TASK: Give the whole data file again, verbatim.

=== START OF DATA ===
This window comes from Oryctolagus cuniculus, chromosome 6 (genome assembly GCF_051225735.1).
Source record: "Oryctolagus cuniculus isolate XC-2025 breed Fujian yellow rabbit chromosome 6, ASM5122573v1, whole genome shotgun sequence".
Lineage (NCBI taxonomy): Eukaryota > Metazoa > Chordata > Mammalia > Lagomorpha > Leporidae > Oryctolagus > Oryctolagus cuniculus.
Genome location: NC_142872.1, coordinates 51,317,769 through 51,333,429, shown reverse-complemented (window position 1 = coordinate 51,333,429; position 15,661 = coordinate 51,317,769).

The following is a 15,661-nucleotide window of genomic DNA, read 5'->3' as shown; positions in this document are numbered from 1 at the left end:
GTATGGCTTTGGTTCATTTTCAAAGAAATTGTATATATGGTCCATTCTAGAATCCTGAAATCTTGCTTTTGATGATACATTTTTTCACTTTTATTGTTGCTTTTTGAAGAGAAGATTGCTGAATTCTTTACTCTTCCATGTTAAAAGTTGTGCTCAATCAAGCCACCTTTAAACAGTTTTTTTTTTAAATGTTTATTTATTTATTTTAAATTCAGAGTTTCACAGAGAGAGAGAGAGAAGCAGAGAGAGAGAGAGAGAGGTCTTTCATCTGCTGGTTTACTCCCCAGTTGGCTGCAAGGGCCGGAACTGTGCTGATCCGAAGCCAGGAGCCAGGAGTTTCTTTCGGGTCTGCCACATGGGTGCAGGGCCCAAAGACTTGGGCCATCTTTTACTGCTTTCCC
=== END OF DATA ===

This window comes from Oryctolagus cuniculus, chromosome 6 (genome assembly GCF_051225735.1).
Source record: "Oryctolagus cuniculus isolate XC-2025 breed Fujian yellow rabbit chromosome 6, ASM5122573v1, whole genome shotgun sequence".
Lineage (NCBI taxonomy): Eukaryota > Metazoa > Chordata > Mammalia > Lagomorpha > Leporidae > Oryctolagus > Oryctolagus cuniculus.
Genome location: NC_142872.1, coordinates 51,317,769 through 51,333,429, shown reverse-complemented (window position 1 = coordinate 51,333,429; position 15,661 = coordinate 51,317,769).

The following is a 15,661-nucleotide window of genomic DNA, read 5'->3' as shown; positions in this document are numbered from 1 at the left end:
GTATGGCTTTGGTTCATTTTCAAAGAAATTGTATATATGGTCCATTCTAGAATCCTGAAATCTTGCTTTTGATGATACATTTTTTCACTTTTATTGTTGCTTTTTGAAGAGAAGATTGCTGAATTCTTTACTCTTCCATGTTAAAAGTTGTGCTCAATCAAGCCACCTTTAAACAGTTTTTTTTTTAAATGTTTATTTATTTATTTTAAATTCAGAGTTTCACAGAGAGAGAGAGAGAAGCAGAGAGAGAGAGAGAGAGGTCTTTCATCTGCTGGTTTACTCCCCAGTTGGCTGCAAGGGCCGGAACTGTGCTGATCCGAAGCCAGGAGCCAGGAGTTTCTTTCGGGTCTGCCACATGGGTGCAGGGCCCAAAGACTTGGGCCATCTTTTACTGCTTTCCC